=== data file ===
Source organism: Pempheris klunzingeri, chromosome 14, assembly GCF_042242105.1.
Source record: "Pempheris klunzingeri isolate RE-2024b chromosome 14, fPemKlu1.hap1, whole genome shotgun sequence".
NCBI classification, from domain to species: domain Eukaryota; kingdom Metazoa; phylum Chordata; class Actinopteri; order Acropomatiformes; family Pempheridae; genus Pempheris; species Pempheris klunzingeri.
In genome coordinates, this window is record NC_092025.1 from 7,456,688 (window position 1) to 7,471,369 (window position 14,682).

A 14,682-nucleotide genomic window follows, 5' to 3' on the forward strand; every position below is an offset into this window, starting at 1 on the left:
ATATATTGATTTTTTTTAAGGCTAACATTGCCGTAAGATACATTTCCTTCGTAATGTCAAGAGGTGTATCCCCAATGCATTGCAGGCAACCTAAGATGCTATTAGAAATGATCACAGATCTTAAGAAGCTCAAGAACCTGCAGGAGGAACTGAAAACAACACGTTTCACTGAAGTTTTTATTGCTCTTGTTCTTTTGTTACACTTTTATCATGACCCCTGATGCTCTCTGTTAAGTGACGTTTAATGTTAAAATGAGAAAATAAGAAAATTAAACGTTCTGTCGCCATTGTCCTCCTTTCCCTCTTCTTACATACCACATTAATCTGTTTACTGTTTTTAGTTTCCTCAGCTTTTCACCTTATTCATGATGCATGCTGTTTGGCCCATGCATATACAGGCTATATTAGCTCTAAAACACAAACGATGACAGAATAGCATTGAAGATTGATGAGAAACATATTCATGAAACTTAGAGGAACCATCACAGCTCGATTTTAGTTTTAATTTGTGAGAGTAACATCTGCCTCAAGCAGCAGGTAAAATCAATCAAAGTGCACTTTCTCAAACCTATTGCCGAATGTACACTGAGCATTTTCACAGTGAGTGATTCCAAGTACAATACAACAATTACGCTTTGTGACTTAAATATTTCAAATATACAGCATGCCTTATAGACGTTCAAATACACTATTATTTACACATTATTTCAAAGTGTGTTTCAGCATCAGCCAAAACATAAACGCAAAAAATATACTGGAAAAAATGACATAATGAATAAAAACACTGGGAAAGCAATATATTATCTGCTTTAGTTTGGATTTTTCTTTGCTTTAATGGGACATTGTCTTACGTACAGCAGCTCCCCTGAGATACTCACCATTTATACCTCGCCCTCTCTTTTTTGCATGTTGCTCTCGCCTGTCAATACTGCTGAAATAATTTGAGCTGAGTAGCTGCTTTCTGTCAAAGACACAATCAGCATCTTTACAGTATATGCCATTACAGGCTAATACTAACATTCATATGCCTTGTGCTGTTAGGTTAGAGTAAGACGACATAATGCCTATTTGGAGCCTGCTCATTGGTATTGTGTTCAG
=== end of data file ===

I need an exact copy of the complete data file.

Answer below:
Source organism: Pempheris klunzingeri, chromosome 14, assembly GCF_042242105.1.
Source record: "Pempheris klunzingeri isolate RE-2024b chromosome 14, fPemKlu1.hap1, whole genome shotgun sequence".
NCBI classification, from domain to species: domain Eukaryota; kingdom Metazoa; phylum Chordata; class Actinopteri; order Acropomatiformes; family Pempheridae; genus Pempheris; species Pempheris klunzingeri.
In genome coordinates, this window is record NC_092025.1 from 7,456,688 (window position 1) to 7,471,369 (window position 14,682).

A 14,682-nucleotide genomic window follows, 5' to 3' on the forward strand; every position below is an offset into this window, starting at 1 on the left:
ATATATTGATTTTTTTTAAGGCTAACATTGCCGTAAGATACATTTCCTTCGTAATGTCAAGAGGTGTATCCCCAATGCATTGCAGGCAACCTAAGATGCTATTAGAAATGATCACAGATCTTAAGAAGCTCAAGAACCTGCAGGAGGAACTGAAAACAACACGTTTCACTGAAGTTTTTATTGCTCTTGTTCTTTTGTTACACTTTTATCATGACCCCTGATGCTCTCTGTTAAGTGACGTTTAATGTTAAAATGAGAAAATAAGAAAATTAAACGTTCTGTCGCCATTGTCCTCCTTTCCCTCTTCTTACATACCACATTAATCTGTTTACTGTTTTTAGTTTCCTCAGCTTTTCACCTTATTCATGATGCATGCTGTTTGGCCCATGCATATACAGGCTATATTAGCTCTAAAACACAAACGATGACAGAATAGCATTGAAGATTGATGAGAAACATATTCATGAAACTTAGAGGAACCATCACAGCTCGATTTTAGTTTTAATTTGTGAGAGTAACATCTGCCTCAAGCAGCAGGTAAAATCAATCAAAGTGCACTTTCTCAAACCTATTGCCGAATGTACACTGAGCATTTTCACAGTGAGTGATTCCAAGTACAATACAACAATTACGCTTTGTGACTTAAATATTTCAAATATACAGCATGCCTTATAGACGTTCAAATACACTATTATTTACACATTATTTCAAAGTGTGTTTCAGCATCAGCCAAAACATAAACGCAAAAAATATACTGGAAAAAATGACATAATGAATAAAAACACTGGGAAAGCAATATATTATCTGCTTTAGTTTGGATTTTTCTTTGCTTTAATGGGACATTGTCTTACGTACAGCAGCTCCCCTGAGATACTCACCATTTATACCTCGCCCTCTCTTTTTTGCATGTTGCTCTCGCCTGTCAATACTGCTGAAATAATTTGAGCTGAGTAGCTGCTTTCTGTCAAAGACACAATCAGCATCTTTACAGTATATGCCATTACAGGCTAATACTAACATTCATATGCCTTGTGCTGTTAGGTTAGAGTAAGACGACATAATGCCTATTTGGAGCCTGCTCATTGGTATTGTGTTCAG